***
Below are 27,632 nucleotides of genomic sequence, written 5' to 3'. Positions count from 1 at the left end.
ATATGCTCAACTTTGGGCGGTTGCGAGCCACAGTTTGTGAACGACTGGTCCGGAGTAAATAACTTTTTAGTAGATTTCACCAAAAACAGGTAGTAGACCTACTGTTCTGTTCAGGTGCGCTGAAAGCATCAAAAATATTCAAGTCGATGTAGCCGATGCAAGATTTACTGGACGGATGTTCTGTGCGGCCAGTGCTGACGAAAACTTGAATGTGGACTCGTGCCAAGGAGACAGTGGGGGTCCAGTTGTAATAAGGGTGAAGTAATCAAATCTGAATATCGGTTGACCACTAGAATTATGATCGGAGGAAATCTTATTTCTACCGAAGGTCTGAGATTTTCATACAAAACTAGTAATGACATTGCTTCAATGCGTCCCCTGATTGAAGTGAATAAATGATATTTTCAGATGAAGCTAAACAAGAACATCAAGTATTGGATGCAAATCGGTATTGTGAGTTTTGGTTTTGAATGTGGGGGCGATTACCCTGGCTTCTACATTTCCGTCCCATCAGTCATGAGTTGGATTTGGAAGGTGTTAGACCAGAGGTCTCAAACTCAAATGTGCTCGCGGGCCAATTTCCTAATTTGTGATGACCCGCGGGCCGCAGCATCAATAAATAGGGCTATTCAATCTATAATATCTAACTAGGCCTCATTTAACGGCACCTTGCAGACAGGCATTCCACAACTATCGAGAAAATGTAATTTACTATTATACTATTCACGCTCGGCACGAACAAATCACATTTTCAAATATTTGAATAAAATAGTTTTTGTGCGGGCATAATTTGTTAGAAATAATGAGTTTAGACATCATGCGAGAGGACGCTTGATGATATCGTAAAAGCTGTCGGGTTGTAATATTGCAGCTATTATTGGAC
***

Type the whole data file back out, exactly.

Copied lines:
Below are 27,632 nucleotides of genomic sequence, written 5' to 3'. Positions count from 1 at the left end.
ATATGCTCAACTTTGGGCGGTTGCGAGCCACAGTTTGTGAACGACTGGTCCGGAGTAAATAACTTTTTAGTAGATTTCACCAAAAACAGGTAGTAGACCTACTGTTCTGTTCAGGTGCGCTGAAAGCATCAAAAATATTCAAGTCGATGTAGCCGATGCAAGATTTACTGGACGGATGTTCTGTGCGGCCAGTGCTGACGAAAACTTGAATGTGGACTCGTGCCAAGGAGACAGTGGGGGTCCAGTTGTAATAAGGGTGAAGTAATCAAATCTGAATATCGGTTGACCACTAGAATTATGATCGGAGGAAATCTTATTTCTACCGAAGGTCTGAGATTTTCATACAAAACTAGTAATGACATTGCTTCAATGCGTCCCCTGATTGAAGTGAATAAATGATATTTTCAGATGAAGCTAAACAAGAACATCAAGTATTGGATGCAAATCGGTATTGTGAGTTTTGGTTTTGAATGTGGGGGCGATTACCCTGGCTTCTACATTTCCGTCCCATCAGTCATGAGTTGGATTTGGAAGGTGTTAGACCAGAGGTCTCAAACTCAAATGTGCTCGCGGGCCAATTTCCTAATTTGTGATGACCCGCGGGCCGCAGCATCAATAAATAGGGCTATTCAATCTATAATATCTAACTAGGCCTCATTTAACGGCACCTTGCAGACAGGCATTCCACAACTATCGAGAAAATGTAATTTACTATTATACTATTCACGCTCGGCACGAACAAATCACATTTTCAAATATTTGAATAAAATAGTTTTTGTGCGGGCATAATTTGTTAGAAATAATGAGTTTAGACATCATGCGAGAGGACGCTTGATGATATCGTAAAAGCTGTCGGGTTGTAATATTGCAGCTATTATTGGAC